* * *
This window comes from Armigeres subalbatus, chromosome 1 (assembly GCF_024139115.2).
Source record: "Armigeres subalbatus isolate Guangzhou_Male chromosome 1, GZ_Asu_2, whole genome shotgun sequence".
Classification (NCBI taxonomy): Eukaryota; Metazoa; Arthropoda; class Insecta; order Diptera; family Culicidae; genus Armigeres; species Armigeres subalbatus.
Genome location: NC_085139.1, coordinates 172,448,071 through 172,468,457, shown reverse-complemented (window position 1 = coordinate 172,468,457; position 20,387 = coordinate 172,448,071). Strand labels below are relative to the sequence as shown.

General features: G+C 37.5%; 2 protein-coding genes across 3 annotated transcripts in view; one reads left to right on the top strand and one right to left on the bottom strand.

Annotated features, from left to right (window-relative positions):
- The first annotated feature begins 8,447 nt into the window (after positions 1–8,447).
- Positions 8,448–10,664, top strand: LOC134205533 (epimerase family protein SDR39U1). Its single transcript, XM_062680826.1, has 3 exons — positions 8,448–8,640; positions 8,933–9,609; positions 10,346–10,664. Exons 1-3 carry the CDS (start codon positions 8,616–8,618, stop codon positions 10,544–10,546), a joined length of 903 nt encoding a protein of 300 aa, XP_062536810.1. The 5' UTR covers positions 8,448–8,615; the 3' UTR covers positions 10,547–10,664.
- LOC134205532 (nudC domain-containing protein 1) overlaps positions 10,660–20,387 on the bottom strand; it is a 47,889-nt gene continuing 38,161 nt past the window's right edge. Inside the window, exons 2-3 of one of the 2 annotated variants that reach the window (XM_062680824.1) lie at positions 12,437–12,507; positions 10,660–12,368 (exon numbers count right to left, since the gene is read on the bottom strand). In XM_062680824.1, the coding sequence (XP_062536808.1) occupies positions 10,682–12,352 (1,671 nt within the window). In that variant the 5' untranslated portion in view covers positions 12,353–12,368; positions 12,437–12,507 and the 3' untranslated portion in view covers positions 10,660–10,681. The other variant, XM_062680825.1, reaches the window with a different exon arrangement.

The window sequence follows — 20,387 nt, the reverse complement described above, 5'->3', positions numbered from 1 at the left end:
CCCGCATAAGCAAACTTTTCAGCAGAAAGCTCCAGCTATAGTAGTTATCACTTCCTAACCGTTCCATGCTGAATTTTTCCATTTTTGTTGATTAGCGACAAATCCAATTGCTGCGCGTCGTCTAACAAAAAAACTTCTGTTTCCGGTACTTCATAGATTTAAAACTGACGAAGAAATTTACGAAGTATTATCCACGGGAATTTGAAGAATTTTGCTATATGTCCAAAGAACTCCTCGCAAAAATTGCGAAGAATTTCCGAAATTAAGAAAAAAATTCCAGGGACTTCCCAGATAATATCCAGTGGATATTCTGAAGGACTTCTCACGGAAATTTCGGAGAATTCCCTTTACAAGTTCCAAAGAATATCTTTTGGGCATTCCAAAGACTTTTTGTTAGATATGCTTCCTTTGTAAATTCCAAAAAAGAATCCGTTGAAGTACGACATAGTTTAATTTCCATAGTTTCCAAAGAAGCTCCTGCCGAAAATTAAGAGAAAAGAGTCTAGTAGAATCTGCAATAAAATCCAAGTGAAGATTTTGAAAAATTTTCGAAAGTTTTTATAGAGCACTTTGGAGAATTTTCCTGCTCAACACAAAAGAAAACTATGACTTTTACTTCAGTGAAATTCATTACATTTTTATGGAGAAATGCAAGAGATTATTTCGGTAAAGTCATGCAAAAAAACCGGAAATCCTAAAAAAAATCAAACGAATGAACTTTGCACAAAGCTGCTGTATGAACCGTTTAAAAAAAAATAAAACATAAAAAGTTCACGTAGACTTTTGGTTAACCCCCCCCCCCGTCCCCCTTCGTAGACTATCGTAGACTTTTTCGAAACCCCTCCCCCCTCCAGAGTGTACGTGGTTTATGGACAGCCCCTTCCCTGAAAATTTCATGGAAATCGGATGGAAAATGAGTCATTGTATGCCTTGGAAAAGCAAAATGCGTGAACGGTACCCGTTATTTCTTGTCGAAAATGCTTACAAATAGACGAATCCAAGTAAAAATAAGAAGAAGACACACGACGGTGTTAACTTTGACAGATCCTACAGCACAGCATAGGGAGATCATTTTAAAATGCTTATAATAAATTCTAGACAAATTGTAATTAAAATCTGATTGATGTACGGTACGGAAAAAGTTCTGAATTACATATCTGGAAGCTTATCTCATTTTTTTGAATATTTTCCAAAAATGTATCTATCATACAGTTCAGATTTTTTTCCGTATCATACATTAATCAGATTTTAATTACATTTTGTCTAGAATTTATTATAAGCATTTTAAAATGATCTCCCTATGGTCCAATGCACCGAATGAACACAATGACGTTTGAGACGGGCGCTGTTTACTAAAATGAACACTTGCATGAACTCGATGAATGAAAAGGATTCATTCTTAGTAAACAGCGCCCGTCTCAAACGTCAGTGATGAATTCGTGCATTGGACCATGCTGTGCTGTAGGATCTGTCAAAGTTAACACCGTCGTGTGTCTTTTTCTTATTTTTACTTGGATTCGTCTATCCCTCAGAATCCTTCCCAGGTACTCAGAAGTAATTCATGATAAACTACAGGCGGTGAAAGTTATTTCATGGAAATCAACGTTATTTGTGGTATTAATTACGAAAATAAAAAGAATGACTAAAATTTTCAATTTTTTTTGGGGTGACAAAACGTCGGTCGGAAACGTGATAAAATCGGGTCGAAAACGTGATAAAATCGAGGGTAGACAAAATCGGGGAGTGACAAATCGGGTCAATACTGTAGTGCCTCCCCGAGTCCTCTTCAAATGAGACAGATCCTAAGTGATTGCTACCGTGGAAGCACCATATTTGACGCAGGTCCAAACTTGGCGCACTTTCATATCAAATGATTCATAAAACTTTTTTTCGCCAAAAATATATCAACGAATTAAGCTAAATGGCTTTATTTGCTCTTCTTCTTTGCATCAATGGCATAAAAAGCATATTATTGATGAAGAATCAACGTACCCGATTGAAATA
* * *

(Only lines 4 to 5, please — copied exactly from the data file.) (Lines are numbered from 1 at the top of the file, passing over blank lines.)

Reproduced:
Genome location: NC_085139.1, coordinates 172,448,071 through 172,468,457, shown reverse-complemented (window position 1 = coordinate 172,468,457; position 20,387 = coordinate 172,448,071). Strand labels below are relative to the sequence as shown.

General features: G+C 37.5%; 2 protein-coding genes across 3 annotated transcripts in view; one reads left to right on the top strand and one right to left on the bottom strand.